Supplementary Materials

The supplementary materials are available online at

Author Contributions

Conceptualization, T.B. and C.T.; Methodology, C.T.; Validation, C.T., T.B. and K.E.; Formal Analysis, C.T. and T.B.; Investigation, T.B.; Data Curation, C.T.; Writing—Original Draft Preparation, C.T.; Writing—Review & Editing, C.T., T.B. and K.E.; Visualization, C.T.; Supervision, T.B.; Project Administration, T.B.; Funding Acquisition, K.E.


The research was funded by the Swedish Environmental Protection Agency as part of their research program Storslagna fjäll (Magnificent Mountains:


We are grateful to Anna Zachrisson whom we have worked closely with in the project Expectations and Impacts of Collaborative Environmental Governance in the Swedish Mountain Region, and who assisted in the development of the interview manual.

Conflicts of Interest

The authors declare no conflict of interest. The funding agency had no role in the design of the study; in the collection, analyses, or interpretation of data; in the writing of the manuscript, and in the decision to publish the results.


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Figure 1. The mountain region (dark green area) of Sweden (light green area) extends over 15 municipalities in four counties: Norrbotten, Västerbotten, Jämtland, and Dalarna.
Figure 1. The mountain region (dark green area) of Sweden (light green area) extends over 15 municipalities in four counties: Norrbotten, Västerbotten, Jämtland, and Dalarna.
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Figure 2. The partners in public–private partnerships (PPPs) related to environment and natural resource management in the Swedish mountain region (n = 38). PPP projects 1–7 were carried out in Norrbotten County, 8–18 in Västerbotten County, 19–31 in Jämtland County, and 32–38 in Dalarna County.
Figure 2. The partners in public–private partnerships (PPPs) related to environment and natural resource management in the Swedish mountain region (n = 38). PPP projects 1–7 were carried out in Norrbotten County, 8–18 in Västerbotten County, 19–31 in Jämtland County, and 32–38 in Dalarna County.
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Figure 3. The initiators of PPPs on environmental and natural resource management in the Swedish mountain region. Note, some projects had more than one initiator.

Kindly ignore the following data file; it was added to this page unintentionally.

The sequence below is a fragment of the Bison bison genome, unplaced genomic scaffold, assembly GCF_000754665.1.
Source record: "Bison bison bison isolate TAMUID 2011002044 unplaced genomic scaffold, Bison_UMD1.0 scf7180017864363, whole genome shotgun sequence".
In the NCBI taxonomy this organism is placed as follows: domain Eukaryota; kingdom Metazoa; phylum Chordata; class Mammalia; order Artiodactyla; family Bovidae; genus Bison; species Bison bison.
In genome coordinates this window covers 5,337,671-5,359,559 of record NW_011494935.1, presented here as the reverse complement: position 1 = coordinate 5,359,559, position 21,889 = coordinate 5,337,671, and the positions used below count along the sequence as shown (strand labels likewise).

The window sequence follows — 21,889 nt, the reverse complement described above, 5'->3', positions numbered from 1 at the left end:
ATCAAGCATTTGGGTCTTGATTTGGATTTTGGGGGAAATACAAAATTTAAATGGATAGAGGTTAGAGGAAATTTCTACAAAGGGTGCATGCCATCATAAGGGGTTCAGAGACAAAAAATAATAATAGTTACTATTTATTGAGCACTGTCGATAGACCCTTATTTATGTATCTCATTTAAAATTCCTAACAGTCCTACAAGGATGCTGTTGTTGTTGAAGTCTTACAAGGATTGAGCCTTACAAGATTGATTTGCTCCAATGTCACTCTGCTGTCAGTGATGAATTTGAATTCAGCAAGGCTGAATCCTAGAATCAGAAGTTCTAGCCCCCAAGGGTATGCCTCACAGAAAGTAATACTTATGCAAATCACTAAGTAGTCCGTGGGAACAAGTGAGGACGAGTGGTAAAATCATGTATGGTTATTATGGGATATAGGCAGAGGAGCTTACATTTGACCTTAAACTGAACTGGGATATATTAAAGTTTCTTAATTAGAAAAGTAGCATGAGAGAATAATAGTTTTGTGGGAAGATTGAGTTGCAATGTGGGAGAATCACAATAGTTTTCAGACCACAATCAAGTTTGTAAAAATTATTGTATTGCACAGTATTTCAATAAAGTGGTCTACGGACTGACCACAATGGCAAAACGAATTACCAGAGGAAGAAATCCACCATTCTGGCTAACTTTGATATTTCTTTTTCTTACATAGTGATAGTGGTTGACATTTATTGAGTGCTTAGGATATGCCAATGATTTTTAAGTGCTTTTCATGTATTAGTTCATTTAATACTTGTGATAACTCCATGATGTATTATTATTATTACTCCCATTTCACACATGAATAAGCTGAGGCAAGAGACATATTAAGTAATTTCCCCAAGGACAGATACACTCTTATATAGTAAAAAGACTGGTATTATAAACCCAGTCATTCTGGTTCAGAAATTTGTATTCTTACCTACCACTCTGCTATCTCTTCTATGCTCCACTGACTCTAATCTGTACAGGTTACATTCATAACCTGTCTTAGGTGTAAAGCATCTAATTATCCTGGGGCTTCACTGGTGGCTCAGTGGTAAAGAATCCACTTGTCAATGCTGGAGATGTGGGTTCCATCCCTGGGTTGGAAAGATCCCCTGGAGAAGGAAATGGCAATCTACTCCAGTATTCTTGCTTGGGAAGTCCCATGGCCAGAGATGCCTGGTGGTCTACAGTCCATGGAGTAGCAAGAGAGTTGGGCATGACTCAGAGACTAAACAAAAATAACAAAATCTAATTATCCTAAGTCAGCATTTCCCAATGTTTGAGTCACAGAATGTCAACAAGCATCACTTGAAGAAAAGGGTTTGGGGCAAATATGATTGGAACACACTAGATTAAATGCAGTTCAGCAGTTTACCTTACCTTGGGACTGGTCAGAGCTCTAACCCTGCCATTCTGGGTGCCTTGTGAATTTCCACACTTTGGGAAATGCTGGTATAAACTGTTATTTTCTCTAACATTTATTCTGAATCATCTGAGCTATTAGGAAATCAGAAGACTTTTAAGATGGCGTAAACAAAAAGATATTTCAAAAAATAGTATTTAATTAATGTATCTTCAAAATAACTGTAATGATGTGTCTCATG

Figure 3. The initiators of PPPs on environmental and natural resource management in the Swedish mountain region. Note, some projects had more than one initiator.
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Figure 4. The funding sources for PPPs related to environmental and natural resource management (n = 38) in the Swedish mountain region. Most projects are funded by more than one source.
Figure 4. The funding sources for PPPs related to environmental and natural resource management (n = 38) in the Swedish mountain region. Most projects are funded by more than one source.
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Figure 5. The combinations of funding in PPPs related to environmental and natural resource management in the Swedish mountain region (n = 38).
Figure 5. The combinations of funding in PPPs related to environmental and natural resource management in the Swedish mountain region (n = 38).
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Figure 6. The catalyst reasons for initiating and implementing PPPs related to environmental and natural resource management in the mountain regions (n = 38).
Figure 6. The catalyst reasons for initiating and implementing PPPs related to environmental and natural resource management in the mountain regions (n = 38).
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Figure 7. The contextual backgrounds (underlying reasons) for initiating and implementing PPPs related to environmental and natural resource management in the Swedish mountain region (n = 38).
Figure 7. The contextual backgrounds (underlying reasons) for initiating and implementing PPPs related to environmental and natural resource management in the Swedish mountain region (n = 38).
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Figure 8. The main thematic focuses of the 38 PPPs related to environmental and natural resource management in the Swedish mountain region.
Figure 8. The main thematic focuses of the 38 PPPs related to environmental and natural resource management in the Swedish mountain region.
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MDPI and ACS Style

Thellbro, C.; Bjärstig, T.; Eckerberg, K. Drivers for Public–Private Partnerships in Sustainable Natural Resource Management—Lessons from the Swedish Mountain Region. Sustainability 2018, 10, 3914.

AMA Style

Thellbro C, Bjärstig T, Eckerberg K. Drivers for Public–Private Partnerships in Sustainable Natural Resource Management—Lessons from the Swedish Mountain Region. Sustainability. 2018; 10(11):3914.

Chicago/Turabian Style

Thellbro, Camilla, Therese Bjärstig, and Katarina Eckerberg. 2018. "Drivers for Public–Private Partnerships in Sustainable Natural Resource Management—Lessons from the Swedish Mountain Region" Sustainability 10, no. 11: 3914.